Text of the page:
Bootstrap then buys finished compost from its farm partners and returns that to subscribers, who are entitled to a 6-gallon compost share each year.  

Doughty described the organization’s origin as “two guys and a bicycle,” and what started as a small food-scrap collection practice in Boston’s Jamaica Plain has grown to a multistate organization that not only continues to collect residential food scrap, but also offers white-glove collection services to businesses, provides educational outreach, and operates an aerobic food-scrap digester in Johnston.

“We feed [the digester] several times a day with food scraps and other materials, like sawdust from local woodworkers, and in 24 hours it comes out as fertilizer,” Doughty said.

The material is inoculated with a proprietary blend of enzymes and has its own microbiome. The air movement, temperature, and enzymes in the digester have to be meticulously maintained, and Doughty was watching the machine carefully after a power outage caused by February’s record freeze interrupted the operation.

“We process about one ton of food scraps per day. The goal is to reduce the volume by 70%, so we end up with about 100 gallons — two big trash cans full — of fertilizer every day,” she said. As they perfect the recipe, Bootstrap fertilizer will eventually make its way to store shelves.

Like Harvest Cycle, Bootstrap Compost collects more material than it can compost or digest, so it hires The Compost Plant to pick up most of the remainder, but also holds some back to feed its red wiggler worms, the speed eaters behind Bootstrap’s vermicomposting operation. “Red wigglers are really efficient at making big things smaller,” Doughty said.

Cushman Gillen, founder of the vermicomposting operation Magic Tree Vermicast, established last year, agreed. “Red wigglers’ power to quickly process food scraps in confined places blows my mind,” he said. “They consume organic matter and what comes out the other end is a transformed ingredient.”

Red wiggler worms will eat just about anything. (Emily Olson/ecoRI News)

What comes out the other end is worm castings, or vermicast, which Gillen described as similar to compost, but not the same.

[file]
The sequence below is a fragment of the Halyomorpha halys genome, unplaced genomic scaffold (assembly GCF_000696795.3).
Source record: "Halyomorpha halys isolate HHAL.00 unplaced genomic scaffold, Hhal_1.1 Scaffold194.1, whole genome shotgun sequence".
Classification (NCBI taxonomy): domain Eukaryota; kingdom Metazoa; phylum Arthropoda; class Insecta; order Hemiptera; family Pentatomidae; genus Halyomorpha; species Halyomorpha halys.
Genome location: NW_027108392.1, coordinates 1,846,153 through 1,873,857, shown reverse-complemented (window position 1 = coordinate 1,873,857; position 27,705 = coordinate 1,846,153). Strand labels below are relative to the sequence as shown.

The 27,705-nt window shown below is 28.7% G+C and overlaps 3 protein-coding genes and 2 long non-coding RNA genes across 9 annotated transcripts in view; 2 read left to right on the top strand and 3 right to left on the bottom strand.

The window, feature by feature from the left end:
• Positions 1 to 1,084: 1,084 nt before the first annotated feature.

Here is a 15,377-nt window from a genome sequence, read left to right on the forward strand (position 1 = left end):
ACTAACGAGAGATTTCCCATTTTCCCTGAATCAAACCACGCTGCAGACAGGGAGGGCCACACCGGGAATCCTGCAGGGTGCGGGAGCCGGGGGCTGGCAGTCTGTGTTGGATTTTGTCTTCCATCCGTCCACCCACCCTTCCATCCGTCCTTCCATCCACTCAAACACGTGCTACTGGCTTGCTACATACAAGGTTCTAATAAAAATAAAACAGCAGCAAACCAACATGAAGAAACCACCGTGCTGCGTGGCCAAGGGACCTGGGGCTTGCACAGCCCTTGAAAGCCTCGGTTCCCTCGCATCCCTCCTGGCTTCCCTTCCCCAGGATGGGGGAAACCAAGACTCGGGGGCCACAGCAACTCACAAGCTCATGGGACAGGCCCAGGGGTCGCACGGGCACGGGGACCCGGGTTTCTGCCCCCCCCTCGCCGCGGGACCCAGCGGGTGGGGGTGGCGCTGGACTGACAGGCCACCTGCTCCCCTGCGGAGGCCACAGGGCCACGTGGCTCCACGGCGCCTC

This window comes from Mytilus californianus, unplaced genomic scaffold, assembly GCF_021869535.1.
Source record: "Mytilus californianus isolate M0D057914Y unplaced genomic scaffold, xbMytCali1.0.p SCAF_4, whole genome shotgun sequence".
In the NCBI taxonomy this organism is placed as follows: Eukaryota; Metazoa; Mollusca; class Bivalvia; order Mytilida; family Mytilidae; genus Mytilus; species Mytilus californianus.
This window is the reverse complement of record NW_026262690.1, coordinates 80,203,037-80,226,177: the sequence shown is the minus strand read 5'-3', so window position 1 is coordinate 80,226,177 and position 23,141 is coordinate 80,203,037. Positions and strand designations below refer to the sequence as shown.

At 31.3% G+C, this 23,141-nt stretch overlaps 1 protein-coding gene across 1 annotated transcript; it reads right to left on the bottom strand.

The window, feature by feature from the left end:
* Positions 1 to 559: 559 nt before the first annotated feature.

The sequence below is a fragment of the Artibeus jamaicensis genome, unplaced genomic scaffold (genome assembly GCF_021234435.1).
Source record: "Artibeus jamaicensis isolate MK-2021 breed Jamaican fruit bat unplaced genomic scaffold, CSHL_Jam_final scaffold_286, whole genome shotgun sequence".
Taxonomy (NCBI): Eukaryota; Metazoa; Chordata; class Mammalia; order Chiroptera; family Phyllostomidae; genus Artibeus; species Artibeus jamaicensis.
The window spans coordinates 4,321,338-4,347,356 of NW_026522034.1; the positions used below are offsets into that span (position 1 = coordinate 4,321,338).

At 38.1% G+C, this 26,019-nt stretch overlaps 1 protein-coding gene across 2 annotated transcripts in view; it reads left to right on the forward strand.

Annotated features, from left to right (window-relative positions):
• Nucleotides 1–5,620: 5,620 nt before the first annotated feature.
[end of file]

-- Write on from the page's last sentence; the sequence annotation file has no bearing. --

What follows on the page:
“It’s a living soil amendment teeming with a different type of life than compost provides,” he said. “It isn’t rich in nutrients, but it’s rich in biology that acts as a bridge between nutrients in the soil and plant roots.”

Gillen collects between 400 and 600 pounds of food scrap weekly from small businesses in Rhode Island to keep his North Kingstown-based operation going.

“My true goal is to help build our soils back up and increase their capacity to sequester carbon and sustain us through healthy food,” he said.

And he doesn’t want to provide gallons of the stuff — he wants to sell yards of it. That sounds like a lofty goal, but Gillen said he’s only limited by his time and the people power required to collect food scrap.

“Worms do all the work,” he said. “There’s no pile turning at all. You just have to give them what they like.” And they’ll eat just about anything, because it isn’t the food scrap they’re after, but the bacteria breaking it down.

Gillen, a teacher at The Gordon School, is now beginning to turn his focus toward education. “Every classroom could have a worm bin, but the challenge is that they don’t have access to support,” he said.

He currently is working with the Block Island Conservancy and Block Island School to provide classroom worm bins and help teachers write the associated curriculum. In the summer, those worm bins will be relocated to the food-scrap drop-off center at the local farmers market. He’s also developing a program called Worm Lab Education that will allow him to expand his reach to other schools.

For at-home vermicomposters, he sells established worm bins that come with all the consulting and education to make their experiment a success, and his goal is to bring this to the masses. “Every three or four months, a worm population can double in size. So you can give a worm farm to a neighbor so they, too, can contribute to putting life back into the planet,” he said.

“Community composters aren’t this cute, side thing, but rather a vital part of the solution with the potential to have enormous impact,” Kilpatrick Kotner said. “Diverse ecosystems are the most resilient to any sort of disruption, and I think community composting is a key piece of building a resilient large-scale composting network. And when you have these small-scale, closed-loop systems, you can get people educated, excited and involved.”

Doughty considers soil rebuilding an “investment into ourselves” and feels that community composting helps solidify her place in the world. “I enjoy supporting, nurturing and watching microorganisms do their thing,” she said. “Doing something slow helps me feel grounded and gives me a sense of optimism in an out-of-control world.”


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  1. I would love it if restaurants would get on board with this! Especially for recapturing shells from local oysters, shellfish etc to return calcium and other much needed elements to local ponds and soils.